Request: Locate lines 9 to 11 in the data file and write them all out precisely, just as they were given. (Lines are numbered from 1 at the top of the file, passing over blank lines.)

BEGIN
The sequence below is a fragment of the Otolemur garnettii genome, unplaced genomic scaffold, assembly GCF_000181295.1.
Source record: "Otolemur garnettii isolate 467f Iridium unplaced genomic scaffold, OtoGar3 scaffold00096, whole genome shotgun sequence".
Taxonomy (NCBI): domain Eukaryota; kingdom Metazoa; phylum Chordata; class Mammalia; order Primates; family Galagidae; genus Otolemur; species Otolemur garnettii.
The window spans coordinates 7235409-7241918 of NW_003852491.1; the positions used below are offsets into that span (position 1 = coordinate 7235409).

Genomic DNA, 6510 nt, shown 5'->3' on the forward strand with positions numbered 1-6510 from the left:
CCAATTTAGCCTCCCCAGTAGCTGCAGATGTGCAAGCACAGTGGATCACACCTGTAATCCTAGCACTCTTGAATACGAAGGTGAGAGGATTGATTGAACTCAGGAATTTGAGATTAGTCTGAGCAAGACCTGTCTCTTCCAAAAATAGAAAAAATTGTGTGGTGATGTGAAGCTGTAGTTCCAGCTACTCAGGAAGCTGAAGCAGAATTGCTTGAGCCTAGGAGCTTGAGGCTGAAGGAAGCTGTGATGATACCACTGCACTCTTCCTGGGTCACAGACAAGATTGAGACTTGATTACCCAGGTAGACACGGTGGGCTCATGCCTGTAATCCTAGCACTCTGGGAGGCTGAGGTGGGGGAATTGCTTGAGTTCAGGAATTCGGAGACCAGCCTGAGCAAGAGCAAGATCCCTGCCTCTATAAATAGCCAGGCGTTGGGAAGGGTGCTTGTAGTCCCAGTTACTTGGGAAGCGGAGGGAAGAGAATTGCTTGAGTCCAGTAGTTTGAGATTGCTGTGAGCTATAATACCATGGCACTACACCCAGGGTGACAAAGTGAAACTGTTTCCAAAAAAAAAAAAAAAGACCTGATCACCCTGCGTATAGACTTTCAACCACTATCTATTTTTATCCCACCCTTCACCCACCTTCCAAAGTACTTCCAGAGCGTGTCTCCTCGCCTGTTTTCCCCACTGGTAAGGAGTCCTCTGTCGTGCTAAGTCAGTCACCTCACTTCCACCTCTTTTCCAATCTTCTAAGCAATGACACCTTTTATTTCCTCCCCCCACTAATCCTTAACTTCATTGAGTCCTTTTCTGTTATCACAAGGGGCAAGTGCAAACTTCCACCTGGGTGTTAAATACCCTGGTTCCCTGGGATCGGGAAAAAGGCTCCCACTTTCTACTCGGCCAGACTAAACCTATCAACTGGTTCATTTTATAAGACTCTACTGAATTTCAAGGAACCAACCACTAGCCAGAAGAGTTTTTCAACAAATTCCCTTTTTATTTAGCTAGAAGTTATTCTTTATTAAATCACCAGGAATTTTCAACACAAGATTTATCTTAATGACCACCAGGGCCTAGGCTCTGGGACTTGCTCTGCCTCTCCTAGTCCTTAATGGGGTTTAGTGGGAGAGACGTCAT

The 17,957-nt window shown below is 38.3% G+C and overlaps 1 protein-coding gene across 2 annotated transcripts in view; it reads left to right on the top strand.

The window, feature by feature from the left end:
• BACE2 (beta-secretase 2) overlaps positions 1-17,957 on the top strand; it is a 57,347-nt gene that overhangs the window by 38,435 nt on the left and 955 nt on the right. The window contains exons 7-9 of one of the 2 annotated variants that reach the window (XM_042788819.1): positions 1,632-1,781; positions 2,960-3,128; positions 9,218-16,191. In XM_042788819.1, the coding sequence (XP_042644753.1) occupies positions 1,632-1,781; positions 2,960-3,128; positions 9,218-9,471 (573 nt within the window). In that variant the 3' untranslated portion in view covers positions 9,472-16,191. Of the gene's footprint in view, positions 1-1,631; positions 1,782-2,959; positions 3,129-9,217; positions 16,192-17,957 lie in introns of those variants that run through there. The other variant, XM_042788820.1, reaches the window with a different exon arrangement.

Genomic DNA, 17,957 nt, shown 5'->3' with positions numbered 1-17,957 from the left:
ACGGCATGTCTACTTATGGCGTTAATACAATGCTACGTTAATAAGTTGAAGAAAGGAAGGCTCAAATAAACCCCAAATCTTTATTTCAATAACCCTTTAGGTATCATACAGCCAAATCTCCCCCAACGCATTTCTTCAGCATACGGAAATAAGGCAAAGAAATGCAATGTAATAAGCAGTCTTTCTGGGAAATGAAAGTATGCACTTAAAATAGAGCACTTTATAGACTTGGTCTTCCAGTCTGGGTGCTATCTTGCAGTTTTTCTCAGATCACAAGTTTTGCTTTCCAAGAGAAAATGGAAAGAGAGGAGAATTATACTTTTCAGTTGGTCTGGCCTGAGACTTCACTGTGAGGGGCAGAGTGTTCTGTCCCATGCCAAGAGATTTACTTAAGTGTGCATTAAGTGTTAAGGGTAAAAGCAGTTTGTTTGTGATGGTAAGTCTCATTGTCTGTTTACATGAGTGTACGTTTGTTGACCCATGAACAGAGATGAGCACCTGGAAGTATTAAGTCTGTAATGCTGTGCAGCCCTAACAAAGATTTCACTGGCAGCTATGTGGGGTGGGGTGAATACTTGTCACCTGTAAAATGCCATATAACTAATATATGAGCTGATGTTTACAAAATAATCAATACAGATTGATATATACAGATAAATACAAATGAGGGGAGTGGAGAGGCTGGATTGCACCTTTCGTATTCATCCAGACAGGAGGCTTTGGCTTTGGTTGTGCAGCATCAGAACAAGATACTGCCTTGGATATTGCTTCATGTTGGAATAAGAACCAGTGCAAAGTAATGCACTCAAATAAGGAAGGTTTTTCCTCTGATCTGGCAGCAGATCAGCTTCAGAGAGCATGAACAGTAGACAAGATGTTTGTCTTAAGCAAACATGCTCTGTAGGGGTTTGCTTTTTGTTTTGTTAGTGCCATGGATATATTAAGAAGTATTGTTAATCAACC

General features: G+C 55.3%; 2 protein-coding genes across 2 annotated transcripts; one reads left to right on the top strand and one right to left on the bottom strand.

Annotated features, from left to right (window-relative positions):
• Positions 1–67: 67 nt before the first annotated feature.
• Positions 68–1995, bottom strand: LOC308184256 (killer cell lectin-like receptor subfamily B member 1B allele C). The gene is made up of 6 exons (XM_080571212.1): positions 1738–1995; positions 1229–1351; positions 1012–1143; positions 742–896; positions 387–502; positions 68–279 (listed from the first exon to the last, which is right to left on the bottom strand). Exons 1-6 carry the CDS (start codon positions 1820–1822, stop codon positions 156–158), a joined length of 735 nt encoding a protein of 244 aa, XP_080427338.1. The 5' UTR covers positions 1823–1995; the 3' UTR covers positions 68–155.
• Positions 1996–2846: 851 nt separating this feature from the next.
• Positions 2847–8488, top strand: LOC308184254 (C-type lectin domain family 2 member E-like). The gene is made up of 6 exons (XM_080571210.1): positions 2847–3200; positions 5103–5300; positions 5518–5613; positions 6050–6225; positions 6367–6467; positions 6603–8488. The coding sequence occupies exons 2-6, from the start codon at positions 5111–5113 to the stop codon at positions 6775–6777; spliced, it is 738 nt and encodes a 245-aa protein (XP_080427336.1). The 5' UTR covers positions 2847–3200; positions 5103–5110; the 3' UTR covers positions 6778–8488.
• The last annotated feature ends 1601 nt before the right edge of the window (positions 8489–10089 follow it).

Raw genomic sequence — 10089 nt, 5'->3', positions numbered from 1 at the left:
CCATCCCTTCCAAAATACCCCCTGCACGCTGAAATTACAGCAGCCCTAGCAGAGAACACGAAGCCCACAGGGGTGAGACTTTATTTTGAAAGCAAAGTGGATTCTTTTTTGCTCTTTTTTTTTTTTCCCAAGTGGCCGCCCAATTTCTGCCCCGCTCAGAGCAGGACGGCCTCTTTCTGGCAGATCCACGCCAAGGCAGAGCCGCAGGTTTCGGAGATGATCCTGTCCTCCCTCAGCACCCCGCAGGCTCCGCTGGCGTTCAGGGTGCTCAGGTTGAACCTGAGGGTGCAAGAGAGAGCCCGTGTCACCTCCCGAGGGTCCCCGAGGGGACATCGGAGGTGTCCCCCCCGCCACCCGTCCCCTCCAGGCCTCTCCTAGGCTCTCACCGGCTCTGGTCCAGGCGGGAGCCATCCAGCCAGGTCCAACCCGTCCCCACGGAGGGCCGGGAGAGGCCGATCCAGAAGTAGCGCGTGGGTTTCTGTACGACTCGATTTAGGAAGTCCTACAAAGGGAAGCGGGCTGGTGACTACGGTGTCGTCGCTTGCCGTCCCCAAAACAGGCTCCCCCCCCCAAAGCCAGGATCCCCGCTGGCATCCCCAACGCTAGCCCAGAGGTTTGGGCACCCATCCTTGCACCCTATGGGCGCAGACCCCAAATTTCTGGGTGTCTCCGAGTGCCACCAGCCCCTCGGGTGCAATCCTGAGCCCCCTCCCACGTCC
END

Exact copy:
• BACE2 (beta-secretase 2) overlaps positions 1-17,957 on the top strand; it is a 57,347-nt gene that overhangs the window by 38,435 nt on the left and 955 nt on the right. The window contains exons 7-9 of one of the 2 annotated variants that reach the window (XM_042788819.1): positions 1,632-1,781; positions 2,960-3,128; positions 9,218-16,191. In XM_042788819.1, the coding sequence (XP_042644753.1) occupies positions 1,632-1,781; positions 2,960-3,128; positions 9,218-9,471 (573 nt within the window). In that variant the 3' untranslated portion in view covers positions 9,472-16,191. Of the gene's footprint in view, positions 1-1,631; positions 1,782-2,959; positions 3,129-9,217; positions 16,192-17,957 lie in introns of those variants that run through there. The other variant, XM_042788820.1, reaches the window with a different exon arrangement.

Genomic DNA, 17,957 nt, shown 5'->3' with positions numbered 1-17,957 from the left:
ACGGCATGTCTACTTATGGCGTTAATACAATGCTACGTTAATAAGTTGAAGAAAGGAAGGCTCAAATAAACCCCAAATCTTTATTTCAATAACCCTTTAGGTATCATACAGCCAAATCTCCCCCAACGCATTTCTTCAGCATACGGAAATAAGGCAAAGAAATGCAATGTAATAAGCAGTCTTTCTGGGAAATGAAAGTATGCACTTAAAATAGAGCACTTTATAGACTTGGTCTTCCAGTCTGGGTGCTATCTTGCAGTTTTTCTCAGATCACAAGTTTTGCTTTCCAAGAGAAAATGGAAAGAGAGGAGAATTATACTTTTCAGTTGGTCTGGCCTGAGACTTCACTGTGAGGGGCAGAGTGTTCTGTCCCATGCCAAGAGATTTACTTAAGTGTGCATTAAGTGTTAAGGGTAAAAGCAGTTTGTTTGTGATGGTAAGTCTCATTGTCTGTTTACATGAGTGTACGTTTGTTGACCCATGAACAGAGATGAGCACCTGGAAGTATTAAGTCTGTAATGCTGTGCAGCCCTAACAAAGATTTCACTGGCAGCTATGTGGGGTGGGGTGAATACTTGTCACCTGTAAAATGCCATATAACTAATATATGAGCTGATGTTTACAAAATAATCAATACAGATTGATATATACAGATAAATACAAATGAGGGGAGTGGAGAGGCTGGATTGCACCTTTCGTATTCATCCAGACAGGAGGCTTTGGCTTTGGTTGTGCAGCATCAGAACAAGATACTGCCTTGGATATTGCTTCATGTTGGAATAAGAACCAGTGCAAAGTAATGCACTCAAATAAGGAAGGTTTTTCCTCTGATCTGGCAGCAGATCAGCTTCAGAGAGCATGAACAGTAGACAAGATGTTTGTCTTAAGCAAACATGCTCTGTAGGGGTTTGCTTTTTGTTTTGTTAGTGCCATGGATATATTAAGAAGTATTGTTAATCAACC